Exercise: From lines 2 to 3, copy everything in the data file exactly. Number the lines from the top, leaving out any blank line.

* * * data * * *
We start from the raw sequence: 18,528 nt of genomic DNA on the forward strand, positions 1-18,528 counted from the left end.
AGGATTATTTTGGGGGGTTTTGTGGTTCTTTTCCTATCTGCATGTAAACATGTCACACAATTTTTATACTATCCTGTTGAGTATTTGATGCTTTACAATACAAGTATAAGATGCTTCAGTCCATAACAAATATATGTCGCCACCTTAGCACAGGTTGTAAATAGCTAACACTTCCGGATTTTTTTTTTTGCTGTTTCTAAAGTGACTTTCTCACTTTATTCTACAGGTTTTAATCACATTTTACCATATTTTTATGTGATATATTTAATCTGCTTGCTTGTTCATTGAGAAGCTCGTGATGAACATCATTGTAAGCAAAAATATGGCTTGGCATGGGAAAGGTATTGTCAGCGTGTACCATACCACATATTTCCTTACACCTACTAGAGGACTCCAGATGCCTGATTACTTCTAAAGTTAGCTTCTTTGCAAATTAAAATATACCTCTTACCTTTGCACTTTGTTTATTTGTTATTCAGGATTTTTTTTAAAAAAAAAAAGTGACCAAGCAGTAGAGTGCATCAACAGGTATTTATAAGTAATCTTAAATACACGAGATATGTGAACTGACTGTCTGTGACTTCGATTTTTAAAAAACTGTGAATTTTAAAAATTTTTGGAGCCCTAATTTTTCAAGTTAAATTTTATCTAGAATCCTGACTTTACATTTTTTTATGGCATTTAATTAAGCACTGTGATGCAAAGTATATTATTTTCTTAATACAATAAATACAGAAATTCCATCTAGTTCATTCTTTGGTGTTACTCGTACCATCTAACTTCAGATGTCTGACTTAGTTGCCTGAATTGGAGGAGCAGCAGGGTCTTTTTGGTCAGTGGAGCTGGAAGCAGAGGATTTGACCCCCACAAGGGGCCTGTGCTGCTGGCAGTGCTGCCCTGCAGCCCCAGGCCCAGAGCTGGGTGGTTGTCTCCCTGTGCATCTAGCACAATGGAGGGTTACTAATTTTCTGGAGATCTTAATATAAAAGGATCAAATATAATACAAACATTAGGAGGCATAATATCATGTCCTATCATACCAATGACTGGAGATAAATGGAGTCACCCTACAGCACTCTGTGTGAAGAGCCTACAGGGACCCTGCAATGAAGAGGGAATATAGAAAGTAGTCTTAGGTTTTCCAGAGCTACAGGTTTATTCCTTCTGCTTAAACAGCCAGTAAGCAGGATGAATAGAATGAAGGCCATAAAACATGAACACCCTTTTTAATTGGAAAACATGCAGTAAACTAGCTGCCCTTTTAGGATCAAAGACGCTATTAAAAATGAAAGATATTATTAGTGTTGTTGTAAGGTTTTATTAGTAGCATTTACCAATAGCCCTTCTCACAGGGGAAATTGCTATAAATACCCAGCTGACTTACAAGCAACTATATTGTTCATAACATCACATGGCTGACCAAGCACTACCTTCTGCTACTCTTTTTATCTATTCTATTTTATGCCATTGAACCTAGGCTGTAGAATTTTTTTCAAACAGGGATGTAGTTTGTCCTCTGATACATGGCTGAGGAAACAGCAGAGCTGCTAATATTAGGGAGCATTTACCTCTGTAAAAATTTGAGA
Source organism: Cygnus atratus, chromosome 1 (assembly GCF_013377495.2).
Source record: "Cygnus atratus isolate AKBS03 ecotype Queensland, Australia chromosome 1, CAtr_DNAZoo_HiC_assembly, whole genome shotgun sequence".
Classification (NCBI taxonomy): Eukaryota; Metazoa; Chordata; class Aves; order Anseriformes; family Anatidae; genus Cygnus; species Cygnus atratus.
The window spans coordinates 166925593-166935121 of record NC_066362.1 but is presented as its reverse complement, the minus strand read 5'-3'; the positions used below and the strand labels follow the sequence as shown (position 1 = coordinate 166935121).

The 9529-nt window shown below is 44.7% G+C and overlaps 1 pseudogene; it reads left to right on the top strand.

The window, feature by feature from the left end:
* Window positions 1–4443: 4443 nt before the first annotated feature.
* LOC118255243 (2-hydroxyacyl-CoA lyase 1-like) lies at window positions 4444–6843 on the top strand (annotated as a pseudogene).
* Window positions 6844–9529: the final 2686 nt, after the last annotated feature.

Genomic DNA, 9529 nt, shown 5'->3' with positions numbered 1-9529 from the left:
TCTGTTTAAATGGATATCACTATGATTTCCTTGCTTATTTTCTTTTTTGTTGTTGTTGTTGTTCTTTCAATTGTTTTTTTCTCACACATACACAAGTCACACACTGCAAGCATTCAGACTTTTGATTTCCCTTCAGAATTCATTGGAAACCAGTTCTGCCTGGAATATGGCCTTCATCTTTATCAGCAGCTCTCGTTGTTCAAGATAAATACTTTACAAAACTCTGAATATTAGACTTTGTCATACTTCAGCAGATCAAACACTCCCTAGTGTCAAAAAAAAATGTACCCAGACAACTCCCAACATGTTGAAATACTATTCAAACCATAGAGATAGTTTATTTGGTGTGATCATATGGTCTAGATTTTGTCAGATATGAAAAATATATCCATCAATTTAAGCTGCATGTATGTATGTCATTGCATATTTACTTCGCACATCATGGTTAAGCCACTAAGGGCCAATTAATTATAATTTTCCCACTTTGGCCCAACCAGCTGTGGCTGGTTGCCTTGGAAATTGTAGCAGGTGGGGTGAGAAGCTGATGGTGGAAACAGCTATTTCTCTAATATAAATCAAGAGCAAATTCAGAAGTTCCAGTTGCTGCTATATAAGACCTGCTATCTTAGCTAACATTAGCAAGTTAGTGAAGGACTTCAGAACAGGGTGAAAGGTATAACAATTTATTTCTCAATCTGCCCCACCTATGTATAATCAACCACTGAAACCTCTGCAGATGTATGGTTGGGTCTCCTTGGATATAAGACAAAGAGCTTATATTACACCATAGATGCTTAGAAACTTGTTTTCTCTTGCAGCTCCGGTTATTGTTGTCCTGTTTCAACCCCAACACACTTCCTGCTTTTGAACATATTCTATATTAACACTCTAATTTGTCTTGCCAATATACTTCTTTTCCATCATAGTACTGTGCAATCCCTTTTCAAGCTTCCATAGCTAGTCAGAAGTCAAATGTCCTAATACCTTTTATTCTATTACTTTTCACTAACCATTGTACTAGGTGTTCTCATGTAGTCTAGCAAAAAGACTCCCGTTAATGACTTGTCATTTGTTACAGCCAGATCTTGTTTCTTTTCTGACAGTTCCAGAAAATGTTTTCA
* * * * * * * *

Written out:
AGGATTATTTTGGGGGGTTTTGTGGTTCTTTTCCTATCTGCATGTAAACATGTCACACAATTTTTATACTATCCTGTTGAGTATTTGATGCTTTACAATACAAGTATAAGATGCTTCAGTCCATAACAAATATATGTCGCCACCTTAGCACAGGTTGTAAATAGCTAACACTTCCGGATTTTTTTTTTTGCTGTTTCTAAAGTGACTTTCTCACTTTATTCTACAGGTTTTAATCACATTTTACCATATTTTTATGTGATATATTTAATCTGCTTGCTTGTTCATTGAGAAGCTCGTGATGAACATCATTGTAAGCAAAAATATGGCTTGGCATGGGAAAGGTATTGTCAGCGTGTACCATACCACATATTTCCTTACACCTACTAGAGGACTCCAGATGCCTGATTACTTCTAAAGTTAGCTTCTTTGCAAATTAAAATATACCTCTTACCTTTGCACTTTGTTTATTTGTTATTCAGGATTTTTTTTAAAAAAAAAAAGTGACCAAGCAGTAGAGTGCATCAACAGGTATTTATAAGTAATCTTAAATACACGAGATATGTGAACTGACTGTCTGTGACTTCGATTTTTAAAAAACTGTGAATTTTAAAAATTTTTGGAGCCCTAATTTTTCAAGTTAAATTTTATCTAGAATCCTGACTTTACATTTTTTTATGGCATTTAATTAAGCACTGTGATGCAAAGTATATTATTTTCTTAATACAATAAATACAGAAATTCCATCTAGTTCATTCTTTGGTGTTACTCGTACCATCTAACTTCAGATGTCTGACTTAGTTGCCTGAATTGGAGGAGCAGCAGGGTCTTTTTGGTCAGTGGAGCTGGAAGCAGAGGATTTGACCCCCACAAGGGGCCTGTGCTGCTGGCAGTGCTGCCCTGCAGCCCCAGGCCCAGAGCTGGGTGGTTGTCTCCCTGTGCATCTAGCACAATGGAGGGTTACTAATTTTCTGGAGATCTTAATATAAAAGGATCAAATATAATACAAACATTAGGAGGCATAATATCATGTCCTATCATACCAATGACTGGAGATAAATGGAGTCACCCTACAGCACTCTGTGTGAAGAGCCTACAGGGACCCTGCAATGAAGAGGGAATATAGAAAGTAGTCTTAGGTTTTCCAGAGCTACAGGTTTATTCCTTCTGCTTAAACAGCCAGTAAGCAGGATGAATAGAATGAAGGCCATAAAACATGAACACCCTTTTTAATTGGAAAACATGCAGTAAACTAGCTGCCCTTTTAGGATCAAAGACGCTATTAAAAATGAAAGATATTATTAGTGTTGTTGTAAGGTTTTATTAGTAGCATTTACCAATAGCCCTTCTCACAGGGGAAATTGCTATAAATACCCAGCTGACTTACAAGCAACTATATTGTTCATAACATCACATGGCTGACCAAGCACTACCTTCTGCTACTCTTTTTATCTATTCTATTTTATGCCATTGAACCTAGGCTGTAGAATTTTTTTCAAACAGGGATGTAGTTTGTCCTCTGATACATGGCTGAGGAAACAGCAGAGCTGCTAATATTAGGGAGCATTTACCTCTGTAAAAATTTGAGA
Source organism: Cygnus atratus, chromosome 1 (assembly GCF_013377495.2).